Sunday, September 30, 2007


If a person is genuinely lucky during the course of his life, he will encounter one or two people who help him to believe in himself and inspire him to keep working at whatever he has chosen to do. I was extremely fortunate to cross paths with three remarkable women at crucial turning points in my life.

During the late 1960s, while she was starring on Broadway in the hit musical Mame, I made the acquaintance of Angela Lansbury. Watching her perform the title role many, many times in Broadway's Winter Garden Theater (while managing to keep her performance fresh for each new audience) showed me what it meant to set high standards of professionalism and stick to them.

Offstage, Lansbury demonstrated to all who worked with her what it meant to be a good colleague and a hard worker. Angela and I began to correspond and, shortly after moving to San Francisco, I received a letter in which she wrote "With your talent, I have no doubt you will land on your feet."

Because her letter arrived at a particularly stressful time in my life, I remember being flabbergasted that a "big star" like Angela Lansbury could be generous enough to reach out and give a few simple words of encouragement to someone living in a world which must have been light years away from her daily reality. Her words bolstered my spirits during many emotionally tough moments and Angela has always been an inspiration to me: as a performer, as a professional, and as a human being. Here are two clips of Angela and George Hearn performing Stephen Sondheim's tongue-twisting lyrics from Sweeney Todd: The Demon Barber of Fleet Street.

During my career as a freelance writer I gained a reputation as the only music critic to give serious attention to the growth of regional opera throughout the United States. One of my most stalwart supporters in this endeavor was Ava Jean Mears, who was then Public Relations Director and Archivist for the Houston Grand Opera. A woman with an incredible memory, Ava Jean is a writer's strongest ally (a colleague once opined that if he ever needed to find a one-legged albino dwarf who could swing upside down from a tree limb while singing all four parts of some obscure operatic ensemble in Swahili, that person probably went to school with Ava Jean).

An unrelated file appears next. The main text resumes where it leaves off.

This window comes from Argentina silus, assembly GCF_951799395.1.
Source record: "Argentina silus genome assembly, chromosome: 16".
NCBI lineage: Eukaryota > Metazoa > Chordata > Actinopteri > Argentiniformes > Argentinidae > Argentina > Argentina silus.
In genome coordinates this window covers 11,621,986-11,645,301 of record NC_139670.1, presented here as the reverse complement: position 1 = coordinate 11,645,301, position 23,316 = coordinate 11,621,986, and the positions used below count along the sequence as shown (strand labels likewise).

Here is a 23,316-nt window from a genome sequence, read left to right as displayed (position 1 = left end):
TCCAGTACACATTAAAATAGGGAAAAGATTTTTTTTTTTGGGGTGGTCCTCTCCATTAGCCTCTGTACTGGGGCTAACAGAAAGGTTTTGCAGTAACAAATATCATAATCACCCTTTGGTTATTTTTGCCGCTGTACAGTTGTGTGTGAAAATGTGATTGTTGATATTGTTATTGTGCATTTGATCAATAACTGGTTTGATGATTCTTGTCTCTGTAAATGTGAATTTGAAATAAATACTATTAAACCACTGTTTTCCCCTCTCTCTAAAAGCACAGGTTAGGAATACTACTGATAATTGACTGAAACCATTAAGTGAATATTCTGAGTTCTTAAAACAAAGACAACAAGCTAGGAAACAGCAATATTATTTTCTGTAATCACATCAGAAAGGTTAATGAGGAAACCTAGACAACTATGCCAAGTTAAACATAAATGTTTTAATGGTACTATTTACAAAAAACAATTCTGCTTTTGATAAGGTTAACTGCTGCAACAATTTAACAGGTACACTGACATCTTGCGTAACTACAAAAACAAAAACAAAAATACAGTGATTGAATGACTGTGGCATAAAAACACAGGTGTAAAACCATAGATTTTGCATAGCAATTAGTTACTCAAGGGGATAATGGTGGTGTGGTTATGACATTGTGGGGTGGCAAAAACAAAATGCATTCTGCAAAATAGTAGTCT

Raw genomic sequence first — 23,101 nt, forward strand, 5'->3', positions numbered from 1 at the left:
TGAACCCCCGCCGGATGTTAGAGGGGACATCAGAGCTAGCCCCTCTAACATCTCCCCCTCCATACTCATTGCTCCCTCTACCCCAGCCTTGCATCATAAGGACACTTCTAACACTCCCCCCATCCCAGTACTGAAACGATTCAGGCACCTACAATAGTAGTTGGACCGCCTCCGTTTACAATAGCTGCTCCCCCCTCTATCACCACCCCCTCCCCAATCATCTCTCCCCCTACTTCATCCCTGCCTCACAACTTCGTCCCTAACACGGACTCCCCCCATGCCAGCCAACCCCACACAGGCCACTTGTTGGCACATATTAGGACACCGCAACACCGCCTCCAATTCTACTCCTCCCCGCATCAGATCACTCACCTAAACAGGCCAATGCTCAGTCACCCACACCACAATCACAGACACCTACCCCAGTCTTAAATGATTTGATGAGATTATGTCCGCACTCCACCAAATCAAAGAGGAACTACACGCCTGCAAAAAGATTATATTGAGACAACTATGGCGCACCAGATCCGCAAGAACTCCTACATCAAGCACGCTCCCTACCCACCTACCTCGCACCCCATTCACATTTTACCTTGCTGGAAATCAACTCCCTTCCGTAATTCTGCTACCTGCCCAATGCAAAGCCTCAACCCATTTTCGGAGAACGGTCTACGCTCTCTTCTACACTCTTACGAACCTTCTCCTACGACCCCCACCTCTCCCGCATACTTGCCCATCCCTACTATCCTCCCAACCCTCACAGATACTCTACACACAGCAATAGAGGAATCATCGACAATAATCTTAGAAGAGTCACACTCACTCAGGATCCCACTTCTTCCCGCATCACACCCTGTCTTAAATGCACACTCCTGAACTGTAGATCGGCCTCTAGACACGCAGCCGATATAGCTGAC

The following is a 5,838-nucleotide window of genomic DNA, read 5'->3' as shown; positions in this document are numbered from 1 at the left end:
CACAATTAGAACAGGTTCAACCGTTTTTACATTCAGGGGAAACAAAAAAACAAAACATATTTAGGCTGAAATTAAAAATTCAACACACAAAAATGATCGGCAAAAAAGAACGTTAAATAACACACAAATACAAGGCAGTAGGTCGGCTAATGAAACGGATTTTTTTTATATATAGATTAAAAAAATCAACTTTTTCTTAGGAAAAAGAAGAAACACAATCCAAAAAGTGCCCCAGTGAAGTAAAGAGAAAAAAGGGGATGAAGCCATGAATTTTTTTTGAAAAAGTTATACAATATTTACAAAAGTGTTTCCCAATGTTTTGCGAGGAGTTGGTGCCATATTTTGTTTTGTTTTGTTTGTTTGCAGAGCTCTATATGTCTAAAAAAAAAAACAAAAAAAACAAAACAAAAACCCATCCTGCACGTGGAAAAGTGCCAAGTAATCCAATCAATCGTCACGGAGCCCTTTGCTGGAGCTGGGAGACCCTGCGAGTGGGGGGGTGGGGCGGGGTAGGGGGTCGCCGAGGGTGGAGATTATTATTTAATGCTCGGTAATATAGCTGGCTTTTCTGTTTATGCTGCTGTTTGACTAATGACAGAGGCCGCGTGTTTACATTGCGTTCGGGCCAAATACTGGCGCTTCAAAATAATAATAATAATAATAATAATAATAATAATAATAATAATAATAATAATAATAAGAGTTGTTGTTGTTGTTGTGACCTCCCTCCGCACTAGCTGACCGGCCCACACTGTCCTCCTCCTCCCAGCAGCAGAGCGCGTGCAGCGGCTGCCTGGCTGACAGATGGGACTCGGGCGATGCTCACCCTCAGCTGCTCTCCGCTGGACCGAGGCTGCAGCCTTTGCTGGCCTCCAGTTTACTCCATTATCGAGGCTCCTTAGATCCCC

The dozens of professional arts publicists who matured under Ava Jean's guidance learned how to be solicitous without being pushy, how to be concerned without being territorial and, above all, how to be fair when dealing with the press. When I became National Editor of Opera Monthly magazine and needed an additional pseudonym for my writing, Ava Jean's devoted golden retriever, B.J., was hauled into service. Numerous young American opera singers were subsequently interviewed by "B. J. Mears" and were grateful for the opportunity.

In January 1991, after 15 years as a freelance journalist and opera critic, a combination of decidedly unpleasant events knocked the wind out of my sails. Forced to abandon my career as a writer and get a "real job," I was lucky enough to fall back on a skill I had completely forgotten I once had: medical transcription.

Although I had not transcribed for more than a decade, Janet Photinos, who believed in my talent, gave me a chance to sharpen my skills and start transcribing again. Had she not done so, I might have become homeless. A tough-minded, stubborn woman, Janet set extremely high standards for herself and everyone she hired. She believed in fighting for both the patient and the dignity of the English language. Unlike many other transcriptionists, Janet did not hesitate to criticize doctors for their sloppy dictation habits. As a result of her prodding, I eventually joined the American Association for Medical Transcription. AAMT's invitation to speak at its second annual managers and supervisors conference in Las Vegas triggered a curious chain of events, which led to the creation of this blog.

To Angela, Ava Jean, and Janet, my heartfelt thanks for your generosity, inspiration, and encouragement.

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